Readers who’ve been with me for a while might remember my long digression on “The Great War” some years ago here:
We’re now approaching the 100-year anniversary of the beginning of that war. As with any such round number coming around, there might be quite a few essays about it circulating soon. Let’s see if I can get a jump on them.
The U.S. made a pretty big deal last year about the 150-year anniversary of Gettysburg, and I guess that’s to be expected. Europe and the Commonwealth can be expected to make a much bigger deal about the Great War than Mercans will. It’s a more relevant
thing to them, for some fairly obvious reasons. So maybe I’m filling a little gap here, just for my friends, pointing out this watershed in Western history.
The basics are covered in that earlier digression, but let’s expand a little. In fact, let’s just jump over a few centuries.
The early eighteenth century had a great war in which the question to be decided was: “Will France control western Europe?”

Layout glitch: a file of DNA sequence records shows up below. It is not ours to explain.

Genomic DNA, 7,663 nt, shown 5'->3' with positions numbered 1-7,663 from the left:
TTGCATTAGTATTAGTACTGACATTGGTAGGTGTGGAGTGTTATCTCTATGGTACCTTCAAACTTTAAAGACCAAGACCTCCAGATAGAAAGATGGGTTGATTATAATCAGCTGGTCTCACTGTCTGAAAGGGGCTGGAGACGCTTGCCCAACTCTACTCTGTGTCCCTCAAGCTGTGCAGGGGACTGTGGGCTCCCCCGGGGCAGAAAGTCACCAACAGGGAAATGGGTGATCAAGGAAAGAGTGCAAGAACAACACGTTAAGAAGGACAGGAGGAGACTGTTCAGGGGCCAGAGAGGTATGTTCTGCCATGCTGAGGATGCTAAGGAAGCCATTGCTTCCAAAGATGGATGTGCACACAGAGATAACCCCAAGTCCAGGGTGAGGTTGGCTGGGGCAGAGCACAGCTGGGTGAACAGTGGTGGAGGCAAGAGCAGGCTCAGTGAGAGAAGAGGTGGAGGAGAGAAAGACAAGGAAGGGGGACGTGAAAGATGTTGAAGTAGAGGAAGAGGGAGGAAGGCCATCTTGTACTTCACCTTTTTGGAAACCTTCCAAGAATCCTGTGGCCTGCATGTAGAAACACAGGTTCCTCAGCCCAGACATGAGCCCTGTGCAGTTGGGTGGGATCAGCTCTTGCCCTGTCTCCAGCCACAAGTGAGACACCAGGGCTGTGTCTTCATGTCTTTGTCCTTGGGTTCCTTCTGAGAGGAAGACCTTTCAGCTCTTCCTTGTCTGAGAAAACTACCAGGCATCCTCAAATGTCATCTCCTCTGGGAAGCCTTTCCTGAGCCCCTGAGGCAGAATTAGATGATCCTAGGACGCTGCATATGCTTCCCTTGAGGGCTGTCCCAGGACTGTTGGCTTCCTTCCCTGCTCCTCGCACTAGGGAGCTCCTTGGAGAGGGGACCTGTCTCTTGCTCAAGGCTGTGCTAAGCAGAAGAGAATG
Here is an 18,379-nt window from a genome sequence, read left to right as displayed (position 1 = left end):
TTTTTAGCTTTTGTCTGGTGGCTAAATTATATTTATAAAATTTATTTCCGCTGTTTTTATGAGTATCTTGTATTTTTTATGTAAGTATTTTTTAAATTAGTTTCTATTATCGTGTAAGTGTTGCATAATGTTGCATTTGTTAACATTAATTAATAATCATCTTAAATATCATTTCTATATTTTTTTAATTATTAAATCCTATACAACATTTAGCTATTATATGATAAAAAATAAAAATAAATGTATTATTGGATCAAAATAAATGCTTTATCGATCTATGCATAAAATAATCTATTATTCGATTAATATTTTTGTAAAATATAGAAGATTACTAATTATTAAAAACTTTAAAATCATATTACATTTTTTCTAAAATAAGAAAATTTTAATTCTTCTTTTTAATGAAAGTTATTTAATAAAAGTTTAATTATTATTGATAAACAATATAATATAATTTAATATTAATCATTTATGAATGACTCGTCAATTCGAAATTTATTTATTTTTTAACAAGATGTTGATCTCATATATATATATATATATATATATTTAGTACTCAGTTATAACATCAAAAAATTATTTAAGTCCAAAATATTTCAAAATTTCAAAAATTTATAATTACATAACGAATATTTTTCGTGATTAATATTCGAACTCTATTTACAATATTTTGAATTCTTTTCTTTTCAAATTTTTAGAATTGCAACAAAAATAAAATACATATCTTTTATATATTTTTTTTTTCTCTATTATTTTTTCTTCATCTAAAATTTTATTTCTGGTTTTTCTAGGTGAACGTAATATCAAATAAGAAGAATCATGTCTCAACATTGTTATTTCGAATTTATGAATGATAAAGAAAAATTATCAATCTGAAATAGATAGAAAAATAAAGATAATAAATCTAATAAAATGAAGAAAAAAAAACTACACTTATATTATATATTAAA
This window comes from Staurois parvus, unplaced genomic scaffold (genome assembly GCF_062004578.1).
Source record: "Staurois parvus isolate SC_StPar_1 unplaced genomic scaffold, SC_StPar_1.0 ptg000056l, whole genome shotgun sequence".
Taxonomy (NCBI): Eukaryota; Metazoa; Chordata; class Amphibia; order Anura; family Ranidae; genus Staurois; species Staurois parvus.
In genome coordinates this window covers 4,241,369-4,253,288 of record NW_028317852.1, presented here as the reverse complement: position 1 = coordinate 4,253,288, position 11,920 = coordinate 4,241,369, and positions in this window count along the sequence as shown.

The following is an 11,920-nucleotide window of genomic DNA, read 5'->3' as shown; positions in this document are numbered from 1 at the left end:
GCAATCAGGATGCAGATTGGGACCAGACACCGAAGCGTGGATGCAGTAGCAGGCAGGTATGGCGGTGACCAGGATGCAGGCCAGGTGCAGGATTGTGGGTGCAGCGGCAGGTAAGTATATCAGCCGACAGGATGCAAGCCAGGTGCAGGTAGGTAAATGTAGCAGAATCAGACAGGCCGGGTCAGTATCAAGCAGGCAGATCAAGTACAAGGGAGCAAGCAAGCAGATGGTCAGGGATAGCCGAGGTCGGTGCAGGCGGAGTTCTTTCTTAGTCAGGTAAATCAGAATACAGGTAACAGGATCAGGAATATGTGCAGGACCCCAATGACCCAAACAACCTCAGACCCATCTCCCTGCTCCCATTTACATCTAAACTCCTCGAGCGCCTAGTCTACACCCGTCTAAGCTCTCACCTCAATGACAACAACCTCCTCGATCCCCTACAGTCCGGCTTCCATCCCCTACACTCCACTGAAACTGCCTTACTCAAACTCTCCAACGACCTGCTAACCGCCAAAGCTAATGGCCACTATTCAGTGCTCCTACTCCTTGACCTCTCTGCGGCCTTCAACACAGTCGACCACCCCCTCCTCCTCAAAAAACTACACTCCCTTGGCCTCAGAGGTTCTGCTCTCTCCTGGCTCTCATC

The early nineteenth century had a great series of wars over the question: “Will France or Britain dominate the western hemisphere?
The early twentieth century had The Great War, a contest over “What state, or alliance, will control most of the world?” As it developed, the question became, “Will Europe survive this at all?” Those questions were so big they required a whole additional war twenty years later.
In the early twenty-first century, the questions are: “Will the planet be habitable a century from now?” and “Does anyone in our government have any shame left at all?”
So, as I sit here looking at my grandfather’s dogtag from WWI, let’s just think of the world then and now, and see where it leads us. Continue reading